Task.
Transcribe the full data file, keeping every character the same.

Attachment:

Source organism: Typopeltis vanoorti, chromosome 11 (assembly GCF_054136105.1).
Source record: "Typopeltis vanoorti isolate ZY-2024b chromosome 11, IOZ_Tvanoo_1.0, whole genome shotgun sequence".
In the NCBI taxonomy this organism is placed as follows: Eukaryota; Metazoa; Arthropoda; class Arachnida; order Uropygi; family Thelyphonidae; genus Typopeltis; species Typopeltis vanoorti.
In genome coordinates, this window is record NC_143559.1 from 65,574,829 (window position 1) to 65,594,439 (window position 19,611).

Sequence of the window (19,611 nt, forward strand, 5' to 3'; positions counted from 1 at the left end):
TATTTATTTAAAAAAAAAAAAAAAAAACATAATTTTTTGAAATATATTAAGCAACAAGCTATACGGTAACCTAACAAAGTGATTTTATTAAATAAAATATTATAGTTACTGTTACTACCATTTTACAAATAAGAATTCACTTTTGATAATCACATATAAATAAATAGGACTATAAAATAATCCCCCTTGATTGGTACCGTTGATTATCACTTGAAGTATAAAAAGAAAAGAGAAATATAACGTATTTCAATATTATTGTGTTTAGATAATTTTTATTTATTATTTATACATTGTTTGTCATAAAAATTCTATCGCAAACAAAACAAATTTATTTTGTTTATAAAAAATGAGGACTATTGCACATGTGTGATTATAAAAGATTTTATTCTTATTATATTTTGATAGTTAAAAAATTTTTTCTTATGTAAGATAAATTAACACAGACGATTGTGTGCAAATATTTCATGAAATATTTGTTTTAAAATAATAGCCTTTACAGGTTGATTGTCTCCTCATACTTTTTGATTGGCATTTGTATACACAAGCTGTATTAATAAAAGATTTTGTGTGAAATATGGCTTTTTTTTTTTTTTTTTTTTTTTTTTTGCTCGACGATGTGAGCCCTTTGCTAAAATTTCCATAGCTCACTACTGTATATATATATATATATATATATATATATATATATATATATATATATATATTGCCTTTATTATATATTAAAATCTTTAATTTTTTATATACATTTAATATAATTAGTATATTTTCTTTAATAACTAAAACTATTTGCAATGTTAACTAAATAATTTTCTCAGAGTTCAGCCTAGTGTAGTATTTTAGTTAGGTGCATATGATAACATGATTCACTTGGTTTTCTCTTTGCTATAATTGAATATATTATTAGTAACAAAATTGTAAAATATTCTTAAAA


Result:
Source organism: Typopeltis vanoorti, chromosome 11 (assembly GCF_054136105.1).
Source record: "Typopeltis vanoorti isolate ZY-2024b chromosome 11, IOZ_Tvanoo_1.0, whole genome shotgun sequence".
In the NCBI taxonomy this organism is placed as follows: Eukaryota; Metazoa; Arthropoda; class Arachnida; order Uropygi; family Thelyphonidae; genus Typopeltis; species Typopeltis vanoorti.
In genome coordinates, this window is record NC_143559.1 from 65,574,829 (window position 1) to 65,594,439 (window position 19,611).

Sequence of the window (19,611 nt, forward strand, 5' to 3'; positions counted from 1 at the left end):
TATTTATTTAAAAAAAAAAAAAAAAAACATAATTTTTTGAAATATATTAAGCAACAAGCTATACGGTAACCTAACAAAGTGATTTTATTAAATAAAATATTATAGTTACTGTTACTACCATTTTACAAATAAGAATTCACTTTTGATAATCACATATAAATAAATAGGACTATAAAATAATCCCCCTTGATTGGTACCGTTGATTATCACTTGAAGTATAAAAAGAAAAGAGAAATATAACGTATTTCAATATTATTGTGTTTAGATAATTTTTATTTATTATTTATACATTGTTTGTCATAAAAATTCTATCGCAAACAAAACAAATTTATTTTGTTTATAAAAAATGAGGACTATTGCACATGTGTGATTATAAAAGATTTTATTCTTATTATATTTTGATAGTTAAAAAATTTTTTCTTATGTAAGATAAATTAACACAGACGATTGTGTGCAAATATTTCATGAAATATTTGTTTTAAAATAATAGCCTTTACAGGTTGATTGTCTCCTCATACTTTTTGATTGGCATTTGTATACACAAGCTGTATTAATAAAAGATTTTGTGTGAAATATGGCTTTTTTTTTTTTTTTTTTTTTTTTTTTGCTCGACGATGTGAGCCCTTTGCTAAAATTTCCATAGCTCACTACTGTATATATATATATATATATATATATATATATATATATATATATATATATATTGCCTTTATTATATATTAAAATCTTTAATTTTTTATATACATTTAATATAATTAGTATATTTTCTTTAATAACTAAAACTATTTGCAATGTTAACTAAATAATTTTCTCAGAGTTCAGCCTAGTGTAGTATTTTAGTTAGGTGCATATGATAACATGATTCACTTGGTTTTCTCTTTGCTATAATTGAATATATTATTAGTAACAAAATTGTAAAATATTCTTAAAA